As governments are putting their hopes on a vaccine to stop the coronavirus — and restart the economy — one country might face more difficulties than others.
France has one of the lowest vaccine confidence rates in the world, according to a Lancet study published earlier this month. French people who are hesitant about vaccines shouldn’t be dismissed as kooky conspiracy theorists who rant about Bill Gates and 5G all day, experts say — at least not all of them. But vaccine skeptics represent a sizable chunk of the French public, big enough to hinder a vaccination campaign when a vaccine against the coronavirus will be on the market.
Coronavirus: Demonstrations in Madrid ahead of Monday's tough new lockdown measures
Protesters have taken to the streets of Madrid to demonstrate against strict new lockdown measures which have come into force. Thousands of men, women and children rallied in the southern districts of the Spanish capital.
Government 'could face backbench resistance' if trying to push through second lockdown
The government could face resistance from its own backbenchers if it tries to force through a second lockdown, a senior Tory has warned. Conservative MP Sir Graham Brady indicated ministers could have a revolt on their hands if they try to introduce new lockdown measures without proper scrutiny in Parliament. Boris Johnson spent the weekend considering whether to introduce a second coronavirus lockdown in England. He is reportedly considering a two-week mini lockdown, according to the BBC.
China’s Attempt to Steer Covid Narrative in TV Drama Backfires
Backlash against a new Chinese television drama about its fight against Covid-19 underscores the challenges facing Beijing as it attempts to steer the narrative about its handling of the pandemic. Eight episodes of the propaganda series “Heroes in Harm’s Way” have aired since Thursday on state broadcaster China Central Television, and were criticized on Chinese social media. That included calls for the 14-episode series to be pulled from the air, with people saying it minimized women’s contributions to containing the virus and failed to reflect the hardship endured by medical workers.
Coronavirus Australia: John Farnham slams anti-lockdown protesters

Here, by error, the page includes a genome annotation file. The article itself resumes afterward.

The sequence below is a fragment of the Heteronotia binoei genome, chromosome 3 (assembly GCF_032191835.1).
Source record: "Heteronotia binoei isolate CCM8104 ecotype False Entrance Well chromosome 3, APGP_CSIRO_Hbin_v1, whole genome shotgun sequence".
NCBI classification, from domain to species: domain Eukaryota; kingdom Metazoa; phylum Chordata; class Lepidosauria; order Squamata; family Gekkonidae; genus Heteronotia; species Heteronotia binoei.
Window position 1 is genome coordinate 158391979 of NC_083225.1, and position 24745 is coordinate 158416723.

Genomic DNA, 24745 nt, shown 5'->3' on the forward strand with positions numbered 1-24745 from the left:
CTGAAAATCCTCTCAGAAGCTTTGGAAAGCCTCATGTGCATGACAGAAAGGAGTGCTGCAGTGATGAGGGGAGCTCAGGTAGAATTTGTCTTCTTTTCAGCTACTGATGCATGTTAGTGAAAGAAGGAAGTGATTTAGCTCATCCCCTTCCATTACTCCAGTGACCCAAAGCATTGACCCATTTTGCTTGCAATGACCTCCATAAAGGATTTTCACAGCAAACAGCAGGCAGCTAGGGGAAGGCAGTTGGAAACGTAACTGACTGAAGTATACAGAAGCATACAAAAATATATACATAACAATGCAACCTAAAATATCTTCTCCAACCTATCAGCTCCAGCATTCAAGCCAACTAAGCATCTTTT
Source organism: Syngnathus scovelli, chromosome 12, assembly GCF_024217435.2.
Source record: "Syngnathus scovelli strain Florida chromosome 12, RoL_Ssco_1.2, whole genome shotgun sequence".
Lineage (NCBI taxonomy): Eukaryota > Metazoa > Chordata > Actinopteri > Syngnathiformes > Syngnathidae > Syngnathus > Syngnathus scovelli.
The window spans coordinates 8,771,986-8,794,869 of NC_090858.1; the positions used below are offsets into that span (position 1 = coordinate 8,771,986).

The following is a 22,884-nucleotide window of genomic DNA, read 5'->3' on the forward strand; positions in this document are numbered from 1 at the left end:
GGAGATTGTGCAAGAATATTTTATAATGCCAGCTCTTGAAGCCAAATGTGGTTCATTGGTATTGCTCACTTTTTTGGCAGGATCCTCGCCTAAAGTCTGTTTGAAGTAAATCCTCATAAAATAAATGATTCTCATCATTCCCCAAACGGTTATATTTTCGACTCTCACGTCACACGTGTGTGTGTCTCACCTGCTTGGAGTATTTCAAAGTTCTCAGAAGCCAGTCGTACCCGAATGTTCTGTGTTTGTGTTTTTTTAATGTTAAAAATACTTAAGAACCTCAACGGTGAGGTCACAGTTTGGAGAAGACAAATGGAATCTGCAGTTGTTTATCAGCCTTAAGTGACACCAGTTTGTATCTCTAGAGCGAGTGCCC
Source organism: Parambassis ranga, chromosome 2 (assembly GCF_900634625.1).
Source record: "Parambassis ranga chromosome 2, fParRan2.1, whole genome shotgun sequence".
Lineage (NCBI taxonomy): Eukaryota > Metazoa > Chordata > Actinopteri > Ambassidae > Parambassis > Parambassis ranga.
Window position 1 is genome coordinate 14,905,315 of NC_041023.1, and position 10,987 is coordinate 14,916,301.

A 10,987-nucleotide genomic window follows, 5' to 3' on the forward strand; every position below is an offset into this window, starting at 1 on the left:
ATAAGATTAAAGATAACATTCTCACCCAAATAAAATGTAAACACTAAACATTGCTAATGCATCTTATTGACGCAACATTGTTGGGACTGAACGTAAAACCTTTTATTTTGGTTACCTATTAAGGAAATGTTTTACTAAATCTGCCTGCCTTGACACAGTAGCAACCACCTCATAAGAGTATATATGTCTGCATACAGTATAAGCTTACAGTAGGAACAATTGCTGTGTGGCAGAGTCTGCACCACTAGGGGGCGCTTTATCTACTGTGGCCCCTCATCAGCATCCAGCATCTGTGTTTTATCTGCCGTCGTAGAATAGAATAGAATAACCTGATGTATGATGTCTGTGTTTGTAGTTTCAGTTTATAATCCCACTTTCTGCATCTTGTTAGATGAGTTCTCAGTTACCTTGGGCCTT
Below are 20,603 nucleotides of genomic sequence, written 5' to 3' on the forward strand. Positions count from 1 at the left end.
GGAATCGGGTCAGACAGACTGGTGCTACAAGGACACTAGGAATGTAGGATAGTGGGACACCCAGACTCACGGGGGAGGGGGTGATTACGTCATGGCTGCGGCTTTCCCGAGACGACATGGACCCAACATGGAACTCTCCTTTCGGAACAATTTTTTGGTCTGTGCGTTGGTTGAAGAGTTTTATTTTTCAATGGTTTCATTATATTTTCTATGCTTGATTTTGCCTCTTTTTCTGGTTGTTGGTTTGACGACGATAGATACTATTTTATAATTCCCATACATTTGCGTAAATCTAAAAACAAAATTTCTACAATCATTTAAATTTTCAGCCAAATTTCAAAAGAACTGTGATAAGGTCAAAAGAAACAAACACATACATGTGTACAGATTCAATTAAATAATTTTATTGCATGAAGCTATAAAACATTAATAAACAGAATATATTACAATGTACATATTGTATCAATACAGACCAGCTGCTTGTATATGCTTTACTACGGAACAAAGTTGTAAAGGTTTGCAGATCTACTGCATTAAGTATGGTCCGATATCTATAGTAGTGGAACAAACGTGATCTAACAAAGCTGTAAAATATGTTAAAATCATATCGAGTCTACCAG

John Farnham’s long-time manager has lashed the “offensive” use of one of the music legend’s best-known anthems during an anti-lockdown flash mob demonstration on Sunday afternoon. Protests against Victoria’s ongoing coronavirus restrictions were held for the third consecutive weekend on Saturday and Sunday, with organisers vowing “the big one” would be held at a secret location on Sunday at 1pm. The location – which ended up being Chadstone shopping centre in Melbourne’s southeast – was only revealed half an hour beforehand in a bid to dodge police following a string of arrests at Saturday’s rally at Elsternwick Park.
Protesters say localised lockdowns in Madrid discriminate against poor
Protesters in some poorer areas of Madrid that are facing lockdown to stem a soaring COVID-19 infection rate took to the streets on Sunday to call for better health provisions, complaining of discrimination by the authorities. Madrid’s regional government on Friday ordered a lockdown from Monday in some of the poorer areas of the city and its outskirts that are home to about 850,000 people after a surge in coronavirus cases there. The lockdown measures predominantly apply to areas of lower income and with higher immigrant populations. Peaceful protests were held in 12 of the 37 districts affected on Sunday. About 600 people demonstrated in the southern district of Vallecas, which has one of the highest infection rates in the Spanish capital - about six times higher than that of Chamberi, a wealthy area in the north of the city, according to regional government figures.
Police clash with protesters at anti-lockdown demonstration in London
More than a thousand people gathered in central London on Saturday to protest against lockdown measures aimed at slowing the spread of the coronavirus, before the event was broken up by police. The protest, which led to 32 arrests, came as Prime Minister Boris Johnson is considering whether to reimpose some lockdown restrictions across England. Demonstrators carried banners saying “Covid is a hoax” and “My body, my choice: No to mandatory masks”, as well as chanting at police: “Choose your side”.
Coronavirus: Australia set for lowest daily infections in months - as it says Europe serves as a warning
Australia appears to be heading for its lowest daily increase in coronavirus cases in three months, as a state leader said infection spikes in Europe served as a warning about the dangers of exiting lockdown too soon. In the country's virus epicentre, Victoria, some of the toughest lockdown restrictions in the world were imposed in the city of Melbourne after a spike in cases last month.
Daniel Andrews is urged to end Victoria's lockdown
Daniel Andrews is being urged to relax lockdown restrictions ahead of schedule after Victoria recorded only 11 new cases of coronavirus on Monday. It's the lowest number of new daily cases since mid-June - but the premier's road map plans to keep Melbourne shut down until at least 26 October. Asked if the timeline would be brought forward, Mr Andrews said he would be 'guided by common sense' but insisted that 'it is too early for us to open up.'
Favourite Aussie summer hot spots about to get even more crowded
Just 13 weeks out from Christmas, Australians are planning family holidays not just domestically, but without leaving their own state borders. And some of Australia's most popular destinations could become even more crowded this summer, as Aussies close out their year from hell with much-needed local breaks.